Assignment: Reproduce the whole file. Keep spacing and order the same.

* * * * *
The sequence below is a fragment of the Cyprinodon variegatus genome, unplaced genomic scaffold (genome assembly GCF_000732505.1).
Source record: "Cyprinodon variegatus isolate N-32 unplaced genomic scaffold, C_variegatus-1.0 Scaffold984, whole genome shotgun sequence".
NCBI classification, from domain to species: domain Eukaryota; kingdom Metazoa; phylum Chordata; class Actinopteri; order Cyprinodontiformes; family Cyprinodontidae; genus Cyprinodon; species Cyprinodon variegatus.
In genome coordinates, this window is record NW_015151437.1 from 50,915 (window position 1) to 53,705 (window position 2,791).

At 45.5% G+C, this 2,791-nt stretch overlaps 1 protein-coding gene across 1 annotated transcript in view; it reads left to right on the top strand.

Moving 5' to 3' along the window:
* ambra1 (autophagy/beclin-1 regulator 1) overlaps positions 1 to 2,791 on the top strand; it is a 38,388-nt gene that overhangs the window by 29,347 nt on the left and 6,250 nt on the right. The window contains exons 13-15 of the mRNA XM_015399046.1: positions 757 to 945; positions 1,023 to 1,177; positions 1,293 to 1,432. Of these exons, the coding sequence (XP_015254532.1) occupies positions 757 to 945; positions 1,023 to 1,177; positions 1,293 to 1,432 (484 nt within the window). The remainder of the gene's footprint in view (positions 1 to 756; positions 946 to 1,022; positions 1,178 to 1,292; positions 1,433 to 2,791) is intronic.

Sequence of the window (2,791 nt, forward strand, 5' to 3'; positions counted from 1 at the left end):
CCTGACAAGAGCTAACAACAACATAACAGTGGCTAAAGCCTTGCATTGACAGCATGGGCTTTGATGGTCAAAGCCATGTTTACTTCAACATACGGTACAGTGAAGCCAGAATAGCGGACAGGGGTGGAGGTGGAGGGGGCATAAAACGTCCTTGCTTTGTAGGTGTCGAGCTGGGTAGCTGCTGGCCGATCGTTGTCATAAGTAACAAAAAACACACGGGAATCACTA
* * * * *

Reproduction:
The sequence below is a fragment of the Cyprinodon variegatus genome, unplaced genomic scaffold (genome assembly GCF_000732505.1).
Source record: "Cyprinodon variegatus isolate N-32 unplaced genomic scaffold, C_variegatus-1.0 Scaffold984, whole genome shotgun sequence".
NCBI classification, from domain to species: domain Eukaryota; kingdom Metazoa; phylum Chordata; class Actinopteri; order Cyprinodontiformes; family Cyprinodontidae; genus Cyprinodon; species Cyprinodon variegatus.
In genome coordinates, this window is record NW_015151437.1 from 50,915 (window position 1) to 53,705 (window position 2,791).

At 45.5% G+C, this 2,791-nt stretch overlaps 1 protein-coding gene across 1 annotated transcript in view; it reads left to right on the top strand.

Moving 5' to 3' along the window:
* ambra1 (autophagy/beclin-1 regulator 1) overlaps positions 1 to 2,791 on the top strand; it is a 38,388-nt gene that overhangs the window by 29,347 nt on the left and 6,250 nt on the right. The window contains exons 13-15 of the mRNA XM_015399046.1: positions 757 to 945; positions 1,023 to 1,177; positions 1,293 to 1,432. Of these exons, the coding sequence (XP_015254532.1) occupies positions 757 to 945; positions 1,023 to 1,177; positions 1,293 to 1,432 (484 nt within the window). The remainder of the gene's footprint in view (positions 1 to 756; positions 946 to 1,022; positions 1,178 to 1,292; positions 1,433 to 2,791) is intronic.

Sequence of the window (2,791 nt, forward strand, 5' to 3'; positions counted from 1 at the left end):
CCTGACAAGAGCTAACAACAACATAACAGTGGCTAAAGCCTTGCATTGACAGCATGGGCTTTGATGGTCAAAGCCATGTTTACTTCAACATACGGTACAGTGAAGCCAGAATAGCGGACAGGGGTGGAGGTGGAGGGGGCATAAAACGTCCTTGCTTTGTAGGTGTCGAGCTGGGTAGCTGCTGGCCGATCGTTGTCATAAGTAACAAAAAACACACGGGAATCACTA